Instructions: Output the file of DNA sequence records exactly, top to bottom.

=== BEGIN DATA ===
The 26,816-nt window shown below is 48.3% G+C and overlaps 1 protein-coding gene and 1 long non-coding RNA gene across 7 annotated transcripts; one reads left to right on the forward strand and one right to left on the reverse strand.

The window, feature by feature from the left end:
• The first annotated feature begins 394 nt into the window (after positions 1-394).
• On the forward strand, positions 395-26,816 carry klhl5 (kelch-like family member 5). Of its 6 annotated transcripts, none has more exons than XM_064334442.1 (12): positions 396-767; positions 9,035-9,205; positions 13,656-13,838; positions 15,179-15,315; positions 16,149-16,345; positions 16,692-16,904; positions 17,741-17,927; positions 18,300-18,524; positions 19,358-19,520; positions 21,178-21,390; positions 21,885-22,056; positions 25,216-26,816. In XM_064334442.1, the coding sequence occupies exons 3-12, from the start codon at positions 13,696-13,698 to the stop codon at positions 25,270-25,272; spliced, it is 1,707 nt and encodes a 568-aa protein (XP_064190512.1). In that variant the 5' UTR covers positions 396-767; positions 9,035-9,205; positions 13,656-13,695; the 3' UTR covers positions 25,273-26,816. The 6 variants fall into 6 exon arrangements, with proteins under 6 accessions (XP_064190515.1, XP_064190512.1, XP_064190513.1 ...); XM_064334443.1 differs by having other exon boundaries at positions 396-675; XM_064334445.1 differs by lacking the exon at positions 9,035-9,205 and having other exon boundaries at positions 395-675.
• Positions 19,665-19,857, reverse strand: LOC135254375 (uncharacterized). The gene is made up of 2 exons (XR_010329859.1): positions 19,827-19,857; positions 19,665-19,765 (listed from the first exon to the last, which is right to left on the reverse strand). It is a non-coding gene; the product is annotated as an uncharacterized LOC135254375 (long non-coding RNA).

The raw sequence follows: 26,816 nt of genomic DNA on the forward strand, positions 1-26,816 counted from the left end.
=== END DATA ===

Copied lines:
The 26,816-nt window shown below is 48.3% G+C and overlaps 1 protein-coding gene and 1 long non-coding RNA gene across 7 annotated transcripts; one reads left to right on the forward strand and one right to left on the reverse strand.

The window, feature by feature from the left end:
• The first annotated feature begins 394 nt into the window (after positions 1-394).
• On the forward strand, positions 395-26,816 carry klhl5 (kelch-like family member 5). Of its 6 annotated transcripts, none has more exons than XM_064334442.1 (12): positions 396-767; positions 9,035-9,205; positions 13,656-13,838; positions 15,179-15,315; positions 16,149-16,345; positions 16,692-16,904; positions 17,741-17,927; positions 18,300-18,524; positions 19,358-19,520; positions 21,178-21,390; positions 21,885-22,056; positions 25,216-26,816. In XM_064334442.1, the coding sequence occupies exons 3-12, from the start codon at positions 13,696-13,698 to the stop codon at positions 25,270-25,272; spliced, it is 1,707 nt and encodes a 568-aa protein (XP_064190512.1). In that variant the 5' UTR covers positions 396-767; positions 9,035-9,205; positions 13,656-13,695; the 3' UTR covers positions 25,273-26,816. The 6 variants fall into 6 exon arrangements, with proteins under 6 accessions (XP_064190515.1, XP_064190512.1, XP_064190513.1 ...); XM_064334443.1 differs by having other exon boundaries at positions 396-675; XM_064334445.1 differs by lacking the exon at positions 9,035-9,205 and having other exon boundaries at positions 395-675.
• Positions 19,665-19,857, reverse strand: LOC135254375 (uncharacterized). The gene is made up of 2 exons (XR_010329859.1): positions 19,827-19,857; positions 19,665-19,765 (listed from the first exon to the last, which is right to left on the reverse strand). It is a non-coding gene; the product is annotated as an uncharacterized LOC135254375 (long non-coding RNA).

The raw sequence follows: 26,816 nt of genomic DNA on the forward strand, positions 1-26,816 counted from the left end.